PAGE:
The overarching focus upon research methodology and developing research skills was evidenced by the design of group-based research projects during the second week of the Summer School. The students were divided into 3 groups and asked to prepare a short presentation based on their allocated topic. The group work was supervised by CRCEES staff and students were instructed that their presentations should contain a brief background to the topic (basic literature review, key themes etc), a hypothesis and a proposal for how they would carry out a small scale project based on the identified research question/s. Students were also encouraged to carry out some small element of research if possible (i.e. observation exercise, interview, etc.) Student groups were also advised to consider lectures, trips and tours that they had participated in throughout the summer school for their presentation. The purpose of the task was to engage the student with the process of research design in the field.
On the final day of the Summer School each group presented their research proposal which incorporated an in-depth discussion of the research aims, existing literature on the topic and research methodology. Students obtained feedback from their peers and the assembled teaching staff. The student groups designed research projects around the following topics:
Group 1: Memory/History: How has Hungary or other central and eastern European states engaged with memory and representing the past in a public capacity. Use lectures, trip to House of Terror/Statue Park/1956 Walking Tour.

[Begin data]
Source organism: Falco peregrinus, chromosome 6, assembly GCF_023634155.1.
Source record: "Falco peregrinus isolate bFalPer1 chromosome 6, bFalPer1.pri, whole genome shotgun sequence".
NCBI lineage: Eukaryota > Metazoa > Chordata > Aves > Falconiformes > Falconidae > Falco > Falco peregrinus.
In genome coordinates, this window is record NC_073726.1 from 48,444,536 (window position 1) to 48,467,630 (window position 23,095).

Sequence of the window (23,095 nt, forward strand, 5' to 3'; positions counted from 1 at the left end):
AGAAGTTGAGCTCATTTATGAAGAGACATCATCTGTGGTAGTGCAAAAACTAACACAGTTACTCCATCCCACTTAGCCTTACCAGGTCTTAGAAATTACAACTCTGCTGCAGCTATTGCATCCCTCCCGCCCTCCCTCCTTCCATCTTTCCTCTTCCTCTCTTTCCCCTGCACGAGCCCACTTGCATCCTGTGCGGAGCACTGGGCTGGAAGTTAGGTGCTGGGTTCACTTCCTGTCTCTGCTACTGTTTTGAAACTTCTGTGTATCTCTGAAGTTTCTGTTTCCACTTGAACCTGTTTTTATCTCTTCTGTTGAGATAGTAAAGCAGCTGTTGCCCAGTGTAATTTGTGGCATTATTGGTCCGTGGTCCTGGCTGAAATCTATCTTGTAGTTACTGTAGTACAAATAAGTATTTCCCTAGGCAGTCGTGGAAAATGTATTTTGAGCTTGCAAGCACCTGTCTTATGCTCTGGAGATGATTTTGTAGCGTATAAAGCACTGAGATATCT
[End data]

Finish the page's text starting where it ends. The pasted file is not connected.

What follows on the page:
Group 2: Social Vulnerability/Winners and Losers of Transition: Use various lectures and general observations of time in Budapest and Győr as well as own knowledge.
Group 3: Regional Development/Foreign Direct Investment: Use trips to Audi Factory and lectures as well as observations of Győr.
The intensive research programme was balanced by building in space for social activities to encourage the students to form new friendships and new research contacts such as a walking tour and a bike ride around the medieval town of Győr. CRCEES funded several dinners for the students including an opening Summer School dinner in Budapest and a dinner in the Pannonhalma Monastery (including a wine-tasting session in the Monastery), and a closing dinner in Györ. All participants clearly enjoyed these activities. A CRCEES 4th Summer School page on Facebook will be set up to allow the students to keep in contact with each other.
Feedback Questionnaires were distributed to all the Summer School participants and the feedback was extremely positive. The overwhelming majority of participants agreed that the Summer School was intellectually stimulating and had a coherent and effective overall structure. All documentation and handouts were deemed to be of a high standard and to provide relevant information. Summer School tutors/lecturers were particularly commended for their enthusiasm and ability to make the subject interesting. There was an overwhelming consensus among the students that the Summer School had considerably contributed to their personal development in term of enabling them to present themselves with confidence; improvement of communication skills; and making them feel more confident when tackling unfamiliar problems.
First published: 24 August 2010